Grade 8 Humanities: Week of 3/27/17 Literature Appreciation
From 1998-2008 I taught at The School for Legal Studies on Bushwick Avenue in Brooklyn. It was one of four redesigned schools to replace the notorious Eastern District High School, which closed its doors in 1995. I was hired to teach English, but I often found myself teaching what are known as “dangling classes.” Dangling classes are courses left over that don’t fit into a subject area teacher’s program. So, during the first few years, as well as teaching English, I taught Health, Environmental Science, Street Law, American and Global History. A few years in, the programmer gave me an interesting new option: electives. I was to teach two elective courses and was told, “It will be great because you can do whatever!” As my whatevers, I decided on Shakespeare and Literature Appreciation. I was pretty sure the latter would not be approved, but I submitted the plan anyway and no one said ‘no.’ My justification for the class was that we spent so much time reading with purpose that we had stopped being awestruck by the power of language. Reading had become a means to some other end and not a thing in itself.
I related this story to the 8th grade this week because I wanted us to pause to really hear the language of The Great Gatsby. I thought it was important to just listen to the cadence and lyricism and sit with the images elicited for each of us for a moment. We spend a lot of time looking for “wheels within wheels” as another great writer, Arthur Miller, once termed ‘hidden meanings.’ But because communication through writing communicates more than just ideas, I still want us to be able to have an emotional and visceral reaction that’s less definable, but maybe more defining.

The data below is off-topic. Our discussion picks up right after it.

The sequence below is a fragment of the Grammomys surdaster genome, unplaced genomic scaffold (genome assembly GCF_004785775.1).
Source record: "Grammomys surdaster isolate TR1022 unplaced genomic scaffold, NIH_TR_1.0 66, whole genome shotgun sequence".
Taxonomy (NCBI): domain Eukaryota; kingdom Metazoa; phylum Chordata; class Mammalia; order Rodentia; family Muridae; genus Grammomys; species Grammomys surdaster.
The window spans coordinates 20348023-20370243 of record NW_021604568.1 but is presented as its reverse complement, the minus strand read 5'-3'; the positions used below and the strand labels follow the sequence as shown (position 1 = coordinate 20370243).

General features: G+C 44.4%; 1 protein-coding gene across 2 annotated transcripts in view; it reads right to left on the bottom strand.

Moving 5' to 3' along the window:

Of course, structured, analytical reading is still important, because this is what drives our academic discourse and our writing. It allows us to transfer our writing skill set to any discipline, anywhere.
Maybe we’ll try to “live” somewhere in the middle of deep appreciation and application.
Planning an essay often includes lists of possible ideas that are later refined . . .
A skilled writer can discuss opposing concepts in equal measure, using analysis and evidence . . .
A seemingly inconsequential moment in a text can provide a revelatory moment. . .
Using Google Drive to objectively assess our own work reinforces writing independence . . .
Sometimes the idea is there and as drafting continues, the “exactly right” words will emerge over the course of the essay . . .
A thesis may undergo revision once writing starts. Where you begin is not necessarily the beginning of the essay, as the writing moves from one stage to the next . . .
And paying close attention in class is always a good thing . . .
“So we beat on, boats against the current, borne back ceaselessly into the past.”
–F. Scott Fitzgerald
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